Geographical Practice – Call a spade a spade
While we had a look at the continent conventions before, there are cultural and geographical regions, which carry the same names. This circumstance can be confusing as one refers to a region geographically and the other culturally. The practice presents itself most compelling over time. How are the terms used then?
Fowler’s Modern English Usage explains North America like this:
“the term ‘North America’ is mostly used to mean the United States and Canada together. Countries to the south of the United States are described as being in Central America (Mexico, Nicaragua, etc.) or South America (Brazil, Argentina, etc.)”
This is the version of many English speaking speaking people from the USA and Canada. The people of Mexico however do see themselves as North Americans as well. And they are not alone.
The CIA World Factbook lists Bermuda, Canada, Clipperton Island, Greenland, Mexico, Saint Pierre and Miquelon as well as the United States under North America. Mexico is North America in many conventions.
But what about the other 6.5 countries, that we identified as lying on the continent of North America? Why are they not listed? Because we are already naming geographical regions. And the term that contains these countries – and indeed sometimes also Mexico – is Central America. We are talking about conventions remember. You can either call Central America a subcontinent, as in being a landbridge between North and South america. Or you can call it a subregion of the continent of North America. In any way, you call it Central America.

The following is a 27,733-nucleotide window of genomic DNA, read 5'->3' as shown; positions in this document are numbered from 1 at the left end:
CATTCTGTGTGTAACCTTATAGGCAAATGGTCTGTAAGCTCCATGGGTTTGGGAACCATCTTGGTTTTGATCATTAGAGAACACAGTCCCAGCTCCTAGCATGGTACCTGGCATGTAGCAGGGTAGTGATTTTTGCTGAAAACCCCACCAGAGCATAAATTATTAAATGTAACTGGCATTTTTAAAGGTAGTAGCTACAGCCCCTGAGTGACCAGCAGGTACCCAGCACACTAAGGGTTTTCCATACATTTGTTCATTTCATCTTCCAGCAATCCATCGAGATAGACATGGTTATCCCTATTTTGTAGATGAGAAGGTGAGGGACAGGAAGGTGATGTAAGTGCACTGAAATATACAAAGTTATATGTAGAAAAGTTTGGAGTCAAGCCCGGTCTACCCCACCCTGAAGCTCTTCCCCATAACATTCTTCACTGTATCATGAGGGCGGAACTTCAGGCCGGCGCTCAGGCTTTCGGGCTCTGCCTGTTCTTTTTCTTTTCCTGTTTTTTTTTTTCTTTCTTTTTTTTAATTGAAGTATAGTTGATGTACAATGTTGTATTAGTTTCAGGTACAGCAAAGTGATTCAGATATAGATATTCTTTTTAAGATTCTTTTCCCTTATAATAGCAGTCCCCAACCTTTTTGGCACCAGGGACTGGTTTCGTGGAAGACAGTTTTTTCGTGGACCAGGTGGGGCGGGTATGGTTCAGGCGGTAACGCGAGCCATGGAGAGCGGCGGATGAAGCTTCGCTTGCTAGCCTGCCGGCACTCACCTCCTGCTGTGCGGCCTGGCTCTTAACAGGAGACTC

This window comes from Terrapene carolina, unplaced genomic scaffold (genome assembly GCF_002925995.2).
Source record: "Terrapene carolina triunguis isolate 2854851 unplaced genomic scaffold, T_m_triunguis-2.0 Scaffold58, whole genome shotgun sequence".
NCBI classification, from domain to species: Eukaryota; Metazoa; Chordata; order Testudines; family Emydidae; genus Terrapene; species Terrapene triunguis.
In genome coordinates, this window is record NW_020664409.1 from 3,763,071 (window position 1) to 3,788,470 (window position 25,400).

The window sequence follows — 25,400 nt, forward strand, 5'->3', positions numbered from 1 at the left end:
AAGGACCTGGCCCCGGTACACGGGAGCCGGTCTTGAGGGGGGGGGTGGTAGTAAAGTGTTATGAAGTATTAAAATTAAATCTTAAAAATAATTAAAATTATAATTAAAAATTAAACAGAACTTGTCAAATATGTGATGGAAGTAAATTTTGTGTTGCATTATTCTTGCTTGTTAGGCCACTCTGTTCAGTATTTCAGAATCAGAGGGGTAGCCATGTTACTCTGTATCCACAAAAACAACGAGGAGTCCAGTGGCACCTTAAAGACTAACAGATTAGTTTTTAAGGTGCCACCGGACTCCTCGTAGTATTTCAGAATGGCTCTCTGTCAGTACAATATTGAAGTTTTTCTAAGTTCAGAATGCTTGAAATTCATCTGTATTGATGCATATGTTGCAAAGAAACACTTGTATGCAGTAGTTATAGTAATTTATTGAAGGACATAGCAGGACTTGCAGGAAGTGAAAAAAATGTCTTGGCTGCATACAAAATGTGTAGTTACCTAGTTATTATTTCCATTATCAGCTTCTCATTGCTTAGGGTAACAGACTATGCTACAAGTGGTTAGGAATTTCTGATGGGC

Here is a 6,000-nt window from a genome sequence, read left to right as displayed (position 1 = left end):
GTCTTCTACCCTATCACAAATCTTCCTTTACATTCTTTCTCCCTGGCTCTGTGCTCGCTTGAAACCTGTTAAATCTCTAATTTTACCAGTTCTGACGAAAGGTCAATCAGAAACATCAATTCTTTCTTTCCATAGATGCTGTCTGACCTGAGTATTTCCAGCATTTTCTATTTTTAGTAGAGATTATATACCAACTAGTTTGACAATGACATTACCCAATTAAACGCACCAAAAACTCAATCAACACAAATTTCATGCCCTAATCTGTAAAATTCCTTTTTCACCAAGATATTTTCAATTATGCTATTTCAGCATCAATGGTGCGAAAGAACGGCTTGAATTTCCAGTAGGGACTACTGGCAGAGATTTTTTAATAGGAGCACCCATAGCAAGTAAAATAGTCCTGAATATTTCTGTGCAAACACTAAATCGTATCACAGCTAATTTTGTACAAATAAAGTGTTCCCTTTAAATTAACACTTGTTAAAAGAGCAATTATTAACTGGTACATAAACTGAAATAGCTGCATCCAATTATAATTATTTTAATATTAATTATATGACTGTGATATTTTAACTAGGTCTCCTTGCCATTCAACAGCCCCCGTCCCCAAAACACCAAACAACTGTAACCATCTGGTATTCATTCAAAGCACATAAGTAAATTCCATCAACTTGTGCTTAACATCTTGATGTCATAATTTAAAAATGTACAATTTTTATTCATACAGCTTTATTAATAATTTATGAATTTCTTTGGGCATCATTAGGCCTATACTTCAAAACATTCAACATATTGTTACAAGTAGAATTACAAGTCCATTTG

No matter however if you call it a subcontinent or a subregion, it has to start and end somewhere. And depending on where you place the borders, some countries belong to it and some not. Have a look at this map it took from Google Maps (or have a look there directly):